• Hi. Thanks for your suggestions. The body jerks. I had those all the time when trying to fall asleep and would have racing thoughts as well. It’s so awful. I understands what it feels like! How has progesterone helped and how did you determine you were low. Do you struggle with depression too?

      • Hi Linda, I determined I was low on progesterone by ordering a saliva panel to test my hormones. I think it was called John Lee hormone testing, I ordered online. I went to a naturopath and she said the same thing. I don’t eat soy, and i use a natural progesterone cream. I notice it really helps my pms and helps me sleep a little better and improves my daily sense of calm. I do still experience depression. It’s very difficult.

  10. Thanks for getting back to me. Did you you notice if the progesterone lowered your moods? Does it help with sleep and the anxiety. What have you found works for the depression aspect. So frustrating isn’t it. Thanks 🙂

    • Hi Linda. The progesterone really helps my PMS and it helps my moods a little as well as my sleep bit too. The depression has been the last thing to go. I got my OCD really under control, but the depression really sticks around. I find that a lot of the time, i need to be patient and talk,even though i don’t want to. journaling helps a lot too. Take care!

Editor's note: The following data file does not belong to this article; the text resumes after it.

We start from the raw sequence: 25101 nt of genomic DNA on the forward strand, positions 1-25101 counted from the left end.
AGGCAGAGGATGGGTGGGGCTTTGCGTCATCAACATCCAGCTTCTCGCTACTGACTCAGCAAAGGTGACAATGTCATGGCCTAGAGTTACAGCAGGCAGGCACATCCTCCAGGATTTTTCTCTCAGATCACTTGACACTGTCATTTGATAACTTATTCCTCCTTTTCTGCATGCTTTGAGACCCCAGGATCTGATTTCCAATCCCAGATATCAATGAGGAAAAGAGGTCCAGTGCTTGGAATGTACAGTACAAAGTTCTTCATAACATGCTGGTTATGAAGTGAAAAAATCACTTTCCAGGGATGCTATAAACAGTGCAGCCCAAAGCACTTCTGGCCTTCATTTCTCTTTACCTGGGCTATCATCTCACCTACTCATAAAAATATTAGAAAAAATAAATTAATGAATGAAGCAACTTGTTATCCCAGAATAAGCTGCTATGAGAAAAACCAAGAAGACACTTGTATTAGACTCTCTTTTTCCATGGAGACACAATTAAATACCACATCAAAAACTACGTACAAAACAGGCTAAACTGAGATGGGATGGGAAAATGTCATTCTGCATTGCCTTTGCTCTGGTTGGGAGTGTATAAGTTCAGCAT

11. Julia,
    I ran across your site accidentally…or maybe it was meant to happen. I have a 25 year old son who was originally diagnosed with OCD seven years ago, and now over the last four years he has been diagnosed with hypochondria. Wow…what a terrible way to live. My son is such a strong, smart and handsome young man (I might be partial..but he really is) and he is crippled with this terrible condition. It steals his joy and his life. He worries about being sick or dying from something every day. Yes, he is medicated and seen several drs, and no it hasn’t helped. When I ran across your video, I was shocked to see someone else young and vibrant suffering just like my son. I was hoping I could talk to you personally and see if you have any tips. If this is possible, my email address is lberry64@frontier.com. I look forward to talking to you.

    Lisa